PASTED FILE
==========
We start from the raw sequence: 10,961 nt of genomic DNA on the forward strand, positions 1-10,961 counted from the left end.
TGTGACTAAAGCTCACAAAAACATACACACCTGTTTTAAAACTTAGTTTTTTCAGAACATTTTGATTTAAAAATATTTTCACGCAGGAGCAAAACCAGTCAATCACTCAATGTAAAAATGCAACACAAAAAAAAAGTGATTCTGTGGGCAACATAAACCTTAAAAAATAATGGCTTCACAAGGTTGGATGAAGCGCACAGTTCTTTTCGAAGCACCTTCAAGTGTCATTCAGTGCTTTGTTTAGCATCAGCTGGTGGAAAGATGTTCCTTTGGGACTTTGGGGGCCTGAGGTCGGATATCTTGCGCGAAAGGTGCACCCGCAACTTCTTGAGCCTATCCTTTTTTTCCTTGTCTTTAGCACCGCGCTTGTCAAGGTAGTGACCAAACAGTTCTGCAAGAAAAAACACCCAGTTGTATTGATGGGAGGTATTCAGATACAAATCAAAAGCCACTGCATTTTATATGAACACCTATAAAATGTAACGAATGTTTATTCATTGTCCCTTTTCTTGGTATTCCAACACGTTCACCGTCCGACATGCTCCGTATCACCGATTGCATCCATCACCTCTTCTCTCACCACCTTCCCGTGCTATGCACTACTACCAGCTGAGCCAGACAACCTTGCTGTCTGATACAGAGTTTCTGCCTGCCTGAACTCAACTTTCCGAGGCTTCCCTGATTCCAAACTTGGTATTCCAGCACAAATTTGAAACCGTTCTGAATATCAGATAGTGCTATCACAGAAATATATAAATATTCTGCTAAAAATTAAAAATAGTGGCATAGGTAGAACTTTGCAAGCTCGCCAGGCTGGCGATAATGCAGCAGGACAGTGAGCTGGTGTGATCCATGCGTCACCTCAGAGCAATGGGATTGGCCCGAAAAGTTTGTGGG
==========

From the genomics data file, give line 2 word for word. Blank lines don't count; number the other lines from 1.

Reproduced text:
TGTGACTAAAGCTCACAAAAACATACACACCTGTTTTAAAACTTAGTTTTTTCAGAACATTTTGATTTAAAAATATTTTCACGCAGGAGCAAAACCAGTCAATCACTCAATGTAAAAATGCAACACAAAAAAAAAGTGATTCTGTGGGCAACATAAACCTTAAAAAATAATGGCTTCACAAGGTTGGATGAAGCGCACAGTTCTTTTCGAAGCACCTTCAAGTGTCATTCAGTGCTTTGTTTAGCATCAGCTGGTGGAAAGATGTTCCTTTGGGACTTTGGGGGCCTGAGGTCGGATATCTTGCGCGAAAGGTGCACCCGCAACTTCTTGAGCCTATCCTTTTTTTCCTTGTCTTTAGCACCGCGCTTGTCAAGGTAGTGACCAAACAGTTCTGCAAGAAAAAACACCCAGTTGTATTGATGGGAGGTATTCAGATACAAATCAAAAGCCACTGCATTTTATATGAACACCTATAAAATGTAACGAATGTTTATTCATTGTCCCTTTTCTTGGTATTCCAACACGTTCACCGTCCGACATGCTCCGTATCACCGATTGCATCCATCACCTCTTCTCTCACCACCTTCCCGTGCTATGCACTACTACCAGCTGAGCCAGACAACCTTGCTGTCTGATACAGAGTTTCTGCCTGCCTGAACTCAACTTTCCGAGGCTTCCCTGATTCCAAACTTGGTATTCCAGCACAAATTTGAAACCGTTCTGAATATCAGATAGTGCTATCACAGAAATATATAAATATTCTGCTAAAAATTAAAAATAGTGGCATAGGTAGAACTTTGCAAGCTCGCCAGGCTGGCGATAATGCAGCAGGACAGTGAGCTGGTGTGATCCATGCGTCACCTCAGAGCAATGGGATTGGCCCGAAAAGTTTGTGGG